Managing cash flow as a small business

Tech and AI is a big industry but it’s filled with small businesses. Take Sauce AI, a platform for software product managers run by three former big-tech employees. Here, they share what they’ve learnt about managing cash flow while scaling up.

Matt Hinds, James Gabb and James Szklarz are all former product and engineering leaders from well-known tech companies, which means they have first-hand experience in how frustrating it can be for software product managers to align their “wish-list features” with feedback from users across multiple platforms and, of course, stakeholders.

With so many competing interests to keep track of, they decided to try to make product managers’ lives easier by creating a one-stop platform that collects, stores and displays all of that feedback. Enter, Sauce AI. Matt describes it as “a customer insights platform for software teams that helps boost product adoption and retention”. For everyone else, that means it gathers feedback from sales teams, support teams and customers, compiles it all and then uses AI to analyse the data and pull out key trends.

Matt says they got plenty of things wrong in the early years, which was tough. And the three founders - like many small business owners - learnt through trial and error how to manage their cash flow. Here are the strategies that kept them moving from those early start-up days to today, running a robust small business with employees and in-demand products.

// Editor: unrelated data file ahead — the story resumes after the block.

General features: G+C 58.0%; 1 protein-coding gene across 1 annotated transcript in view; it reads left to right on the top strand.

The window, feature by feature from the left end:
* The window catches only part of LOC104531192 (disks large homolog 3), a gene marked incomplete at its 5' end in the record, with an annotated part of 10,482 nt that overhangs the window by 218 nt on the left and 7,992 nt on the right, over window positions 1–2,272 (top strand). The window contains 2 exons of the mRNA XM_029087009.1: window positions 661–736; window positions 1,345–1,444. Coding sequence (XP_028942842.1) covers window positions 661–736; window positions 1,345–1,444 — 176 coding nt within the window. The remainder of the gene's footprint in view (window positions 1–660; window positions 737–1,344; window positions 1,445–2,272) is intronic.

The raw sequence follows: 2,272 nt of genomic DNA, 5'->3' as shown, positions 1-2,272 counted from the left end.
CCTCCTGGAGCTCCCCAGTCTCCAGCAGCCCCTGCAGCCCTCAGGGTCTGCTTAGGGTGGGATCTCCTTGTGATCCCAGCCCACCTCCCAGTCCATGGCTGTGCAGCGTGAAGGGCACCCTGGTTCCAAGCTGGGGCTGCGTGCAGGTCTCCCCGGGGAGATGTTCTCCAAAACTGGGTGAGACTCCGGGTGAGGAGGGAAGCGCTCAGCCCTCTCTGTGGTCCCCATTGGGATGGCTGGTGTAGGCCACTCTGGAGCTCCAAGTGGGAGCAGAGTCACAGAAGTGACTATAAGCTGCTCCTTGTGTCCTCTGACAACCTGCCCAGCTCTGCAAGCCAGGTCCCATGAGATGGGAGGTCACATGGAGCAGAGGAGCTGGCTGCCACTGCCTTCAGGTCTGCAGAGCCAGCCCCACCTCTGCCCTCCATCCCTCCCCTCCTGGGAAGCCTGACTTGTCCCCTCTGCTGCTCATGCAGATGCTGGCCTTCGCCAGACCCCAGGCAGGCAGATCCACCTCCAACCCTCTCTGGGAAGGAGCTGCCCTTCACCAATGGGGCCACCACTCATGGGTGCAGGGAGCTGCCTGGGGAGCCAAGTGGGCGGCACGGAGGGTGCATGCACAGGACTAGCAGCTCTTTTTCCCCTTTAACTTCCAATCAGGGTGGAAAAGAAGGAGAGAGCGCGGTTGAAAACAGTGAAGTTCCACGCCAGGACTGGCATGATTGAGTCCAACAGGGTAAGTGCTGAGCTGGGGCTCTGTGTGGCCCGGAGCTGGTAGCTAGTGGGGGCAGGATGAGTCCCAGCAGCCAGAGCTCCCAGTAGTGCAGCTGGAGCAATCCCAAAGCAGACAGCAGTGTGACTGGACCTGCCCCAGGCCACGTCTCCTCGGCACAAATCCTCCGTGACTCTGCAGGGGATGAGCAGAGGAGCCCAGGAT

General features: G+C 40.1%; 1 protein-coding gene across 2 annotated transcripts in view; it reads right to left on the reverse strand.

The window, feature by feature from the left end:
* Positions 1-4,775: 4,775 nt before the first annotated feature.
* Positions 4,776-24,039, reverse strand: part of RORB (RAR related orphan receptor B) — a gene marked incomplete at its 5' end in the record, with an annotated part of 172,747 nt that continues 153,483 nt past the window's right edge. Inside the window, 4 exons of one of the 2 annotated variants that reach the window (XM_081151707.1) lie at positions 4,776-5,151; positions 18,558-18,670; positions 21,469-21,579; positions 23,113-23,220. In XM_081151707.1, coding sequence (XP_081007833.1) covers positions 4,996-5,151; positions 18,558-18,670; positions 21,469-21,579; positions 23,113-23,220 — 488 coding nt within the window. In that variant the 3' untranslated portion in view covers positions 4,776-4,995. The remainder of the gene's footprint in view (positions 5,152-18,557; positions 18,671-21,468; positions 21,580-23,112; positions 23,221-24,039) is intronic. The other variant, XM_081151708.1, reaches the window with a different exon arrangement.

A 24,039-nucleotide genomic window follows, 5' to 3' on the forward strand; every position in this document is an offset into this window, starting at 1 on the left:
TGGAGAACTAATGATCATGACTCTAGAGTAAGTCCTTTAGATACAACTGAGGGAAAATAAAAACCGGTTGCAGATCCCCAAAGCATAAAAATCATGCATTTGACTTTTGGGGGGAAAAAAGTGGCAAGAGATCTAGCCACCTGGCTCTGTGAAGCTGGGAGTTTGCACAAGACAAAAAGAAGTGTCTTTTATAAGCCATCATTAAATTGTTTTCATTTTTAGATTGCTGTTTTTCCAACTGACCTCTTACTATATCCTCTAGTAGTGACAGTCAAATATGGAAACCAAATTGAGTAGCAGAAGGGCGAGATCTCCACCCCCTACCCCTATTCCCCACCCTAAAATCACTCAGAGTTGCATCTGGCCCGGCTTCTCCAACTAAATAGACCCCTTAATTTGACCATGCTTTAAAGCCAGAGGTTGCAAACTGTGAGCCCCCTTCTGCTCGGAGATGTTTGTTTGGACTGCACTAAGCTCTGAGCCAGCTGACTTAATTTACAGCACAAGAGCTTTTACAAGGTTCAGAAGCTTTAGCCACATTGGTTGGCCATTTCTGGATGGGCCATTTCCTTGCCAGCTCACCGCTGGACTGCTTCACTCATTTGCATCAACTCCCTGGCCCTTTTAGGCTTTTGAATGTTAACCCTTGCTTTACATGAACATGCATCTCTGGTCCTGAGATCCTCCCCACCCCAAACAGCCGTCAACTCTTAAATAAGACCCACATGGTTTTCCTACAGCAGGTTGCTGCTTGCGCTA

You can’t think long-term if you’re stressed about the short-term

James Gabb understands that while you’re getting a business off the ground, it can feel more important to “keep the lights on” right now than think about what you want in a few years’ time. “If you’re stressing about today, it’s really hard to make informed decisions about the longer-term future of your business,” he says. Try to give yourself some breathing room. “Delegate your cash flow to the things that have the most immediate impact,” says James Szklarz. Matt agrees: “Once you have some space, you can start to think about your vision, the problems you want to solve and the team you want to build.”

Get strategic

Depending on what your goal is, Matt says that good planning can work wonders for cash flow.  “If your goal is to get off the ground and survive, then prioritising cash flow is important,” he says. “For example, you could get commitment from customers before you have the product to really understand if it’s valuable enough for you to go ahead with it.”

Be prepared to muck in

In the early days, Matt says, it can feel like a scrappy start-up while you focus on growth, until you reach the point when you’re hiring employees and leading as a CEO. “There’s a lot of trial and error, and always some cash flow mistakes as you see what works for your business and learn where to direct resources based on pressing demands,” he says. Stick with it, be patient, experiment and work hard: the flow state will come.

Business Cash Flow Solutions

For cash flow solutions to manage your money and grow your business, explore our cash flow page.

Things you should know

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